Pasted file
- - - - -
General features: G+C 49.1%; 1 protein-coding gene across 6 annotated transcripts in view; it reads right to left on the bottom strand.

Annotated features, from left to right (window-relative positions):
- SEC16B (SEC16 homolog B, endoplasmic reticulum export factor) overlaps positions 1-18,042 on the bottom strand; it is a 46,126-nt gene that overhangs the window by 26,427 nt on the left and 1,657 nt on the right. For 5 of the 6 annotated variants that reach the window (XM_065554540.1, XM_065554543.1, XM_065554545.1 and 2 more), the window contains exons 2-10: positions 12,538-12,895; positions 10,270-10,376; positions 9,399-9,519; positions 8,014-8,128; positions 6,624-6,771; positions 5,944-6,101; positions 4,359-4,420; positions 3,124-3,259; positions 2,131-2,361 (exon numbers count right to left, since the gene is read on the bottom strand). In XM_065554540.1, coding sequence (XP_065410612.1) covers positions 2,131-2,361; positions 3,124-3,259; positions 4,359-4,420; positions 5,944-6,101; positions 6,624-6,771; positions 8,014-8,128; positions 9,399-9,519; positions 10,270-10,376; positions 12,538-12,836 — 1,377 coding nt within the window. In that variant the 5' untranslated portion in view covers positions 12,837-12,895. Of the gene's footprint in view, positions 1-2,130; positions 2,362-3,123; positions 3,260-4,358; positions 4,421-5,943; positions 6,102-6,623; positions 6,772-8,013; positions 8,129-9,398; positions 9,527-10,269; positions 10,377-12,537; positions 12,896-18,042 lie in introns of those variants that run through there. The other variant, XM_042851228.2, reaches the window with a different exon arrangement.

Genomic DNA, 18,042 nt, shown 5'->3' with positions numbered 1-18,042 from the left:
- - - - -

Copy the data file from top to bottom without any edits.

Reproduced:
General features: G+C 49.1%; 1 protein-coding gene across 6 annotated transcripts in view; it reads right to left on the bottom strand.

Annotated features, from left to right (window-relative positions):
- SEC16B (SEC16 homolog B, endoplasmic reticulum export factor) overlaps positions 1-18,042 on the bottom strand; it is a 46,126-nt gene that overhangs the window by 26,427 nt on the left and 1,657 nt on the right. For 5 of the 6 annotated variants that reach the window (XM_065554540.1, XM_065554543.1, XM_065554545.1 and 2 more), the window contains exons 2-10: positions 12,538-12,895; positions 10,270-10,376; positions 9,399-9,519; positions 8,014-8,128; positions 6,624-6,771; positions 5,944-6,101; positions 4,359-4,420; positions 3,124-3,259; positions 2,131-2,361 (exon numbers count right to left, since the gene is read on the bottom strand). In XM_065554540.1, coding sequence (XP_065410612.1) covers positions 2,131-2,361; positions 3,124-3,259; positions 4,359-4,420; positions 5,944-6,101; positions 6,624-6,771; positions 8,014-8,128; positions 9,399-9,519; positions 10,270-10,376; positions 12,538-12,836 — 1,377 coding nt within the window. In that variant the 5' untranslated portion in view covers positions 12,837-12,895. Of the gene's footprint in view, positions 1-2,130; positions 2,362-3,123; positions 3,260-4,358; positions 4,421-5,943; positions 6,102-6,623; positions 6,772-8,013; positions 8,129-9,398; positions 9,527-10,269; positions 10,377-12,537; positions 12,896-18,042 lie in introns of those variants that run through there. The other variant, XM_042851228.2, reaches the window with a different exon arrangement.

Genomic DNA, 18,042 nt, shown 5'->3' with positions numbered 1-18,042 from the left: